While clay might not be the first material that comes to mind for a suite of contemporary furnishings, the ancient substance proved just the medium for Barcelona designer Pepa Reverter and Dubai architect Abdalla Almulla’s first collaboration. Unveiled during the 2019 London Design Fair, their eight-piece Sharjah Totems collection — a series of 35-to-70-centimetre-wide terracotta- and umber-toned vessels — functions as outdoor seating, tabletops and more.
Lids and bands with accents of plum and tangerine made from safeefah (woven palm fronds) transform the earthen forms into individual perches — perfect for roosting while checking email — as well as surfaces for working or dining. Alternatively, as many as four pieces can be stacked to create towering columns and, ultimately, a whole landscape of large-scale, hand-formed pottery.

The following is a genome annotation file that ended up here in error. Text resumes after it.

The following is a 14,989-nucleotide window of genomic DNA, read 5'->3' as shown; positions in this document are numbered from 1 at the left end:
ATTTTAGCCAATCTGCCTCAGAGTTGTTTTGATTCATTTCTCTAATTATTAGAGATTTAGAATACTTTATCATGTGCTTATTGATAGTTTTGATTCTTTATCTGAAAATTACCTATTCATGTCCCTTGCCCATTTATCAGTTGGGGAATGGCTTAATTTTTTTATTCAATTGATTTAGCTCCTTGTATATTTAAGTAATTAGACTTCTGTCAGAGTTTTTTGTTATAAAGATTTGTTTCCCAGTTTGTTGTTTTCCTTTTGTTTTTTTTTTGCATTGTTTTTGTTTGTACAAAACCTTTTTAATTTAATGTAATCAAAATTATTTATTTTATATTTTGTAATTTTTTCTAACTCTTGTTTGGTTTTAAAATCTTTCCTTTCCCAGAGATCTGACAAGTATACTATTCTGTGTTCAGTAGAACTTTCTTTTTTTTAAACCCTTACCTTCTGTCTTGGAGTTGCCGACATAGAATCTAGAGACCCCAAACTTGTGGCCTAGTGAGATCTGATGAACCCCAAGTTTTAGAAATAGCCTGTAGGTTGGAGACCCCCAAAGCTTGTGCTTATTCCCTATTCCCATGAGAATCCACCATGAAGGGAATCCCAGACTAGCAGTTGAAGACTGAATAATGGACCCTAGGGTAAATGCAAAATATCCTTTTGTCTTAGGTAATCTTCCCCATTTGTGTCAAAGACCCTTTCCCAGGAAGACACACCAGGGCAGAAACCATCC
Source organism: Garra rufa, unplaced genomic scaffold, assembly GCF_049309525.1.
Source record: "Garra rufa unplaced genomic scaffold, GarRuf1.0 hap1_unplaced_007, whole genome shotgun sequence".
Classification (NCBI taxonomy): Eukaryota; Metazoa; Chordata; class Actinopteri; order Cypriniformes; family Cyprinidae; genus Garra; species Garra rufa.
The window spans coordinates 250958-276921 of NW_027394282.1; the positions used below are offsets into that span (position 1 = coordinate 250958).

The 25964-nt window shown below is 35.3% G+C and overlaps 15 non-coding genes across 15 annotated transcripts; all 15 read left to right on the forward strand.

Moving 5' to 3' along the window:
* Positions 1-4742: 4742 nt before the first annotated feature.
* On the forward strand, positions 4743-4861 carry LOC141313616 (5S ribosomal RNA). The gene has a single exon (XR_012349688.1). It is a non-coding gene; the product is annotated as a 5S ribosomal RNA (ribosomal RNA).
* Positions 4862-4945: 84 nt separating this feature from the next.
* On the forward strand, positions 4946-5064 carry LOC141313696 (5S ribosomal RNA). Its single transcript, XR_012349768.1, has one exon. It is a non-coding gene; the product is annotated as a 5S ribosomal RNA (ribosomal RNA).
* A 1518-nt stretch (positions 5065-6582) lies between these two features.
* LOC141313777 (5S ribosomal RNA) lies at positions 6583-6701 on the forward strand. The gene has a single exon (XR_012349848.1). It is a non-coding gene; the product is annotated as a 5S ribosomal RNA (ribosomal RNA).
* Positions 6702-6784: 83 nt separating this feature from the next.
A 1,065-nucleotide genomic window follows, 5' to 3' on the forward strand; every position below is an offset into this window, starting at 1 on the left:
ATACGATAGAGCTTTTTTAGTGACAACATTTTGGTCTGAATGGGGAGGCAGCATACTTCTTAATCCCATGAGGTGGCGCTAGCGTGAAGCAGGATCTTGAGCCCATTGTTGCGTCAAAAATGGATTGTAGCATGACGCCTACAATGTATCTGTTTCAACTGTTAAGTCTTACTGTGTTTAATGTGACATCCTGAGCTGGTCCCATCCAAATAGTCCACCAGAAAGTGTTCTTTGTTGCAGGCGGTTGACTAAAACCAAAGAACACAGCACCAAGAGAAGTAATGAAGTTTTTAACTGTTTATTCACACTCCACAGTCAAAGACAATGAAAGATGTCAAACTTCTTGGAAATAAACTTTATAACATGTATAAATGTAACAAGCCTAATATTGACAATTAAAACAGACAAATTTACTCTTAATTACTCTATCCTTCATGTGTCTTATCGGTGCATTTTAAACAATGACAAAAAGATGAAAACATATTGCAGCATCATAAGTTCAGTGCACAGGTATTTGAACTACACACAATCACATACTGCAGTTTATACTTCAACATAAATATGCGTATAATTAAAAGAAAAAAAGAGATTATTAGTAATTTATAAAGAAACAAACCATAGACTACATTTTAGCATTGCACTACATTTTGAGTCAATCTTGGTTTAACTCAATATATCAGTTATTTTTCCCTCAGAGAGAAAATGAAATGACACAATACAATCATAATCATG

The totems were made with the help of craftswomen from across the United Arab Emirates through the Crafts Dialogue project, a teaming of the Sharjah-based Irthi Contemporary Crafts Council and Barcelona design agency Creative Dialogue. The initiative seeks not only to empower women across the Emirates, but also to preserve the country’s rich craft heritage through partnerships with contemporary Spanish and Italian designers. The result is a meaningful group effort that, by mixing cultures and adapting traditional techniques, embodies this cooperative spirit.
The Sharja Totems, by Barcelona designer Pepa Reverter and Dubai architect Abdalla Almulla, embody a collaborative spirit.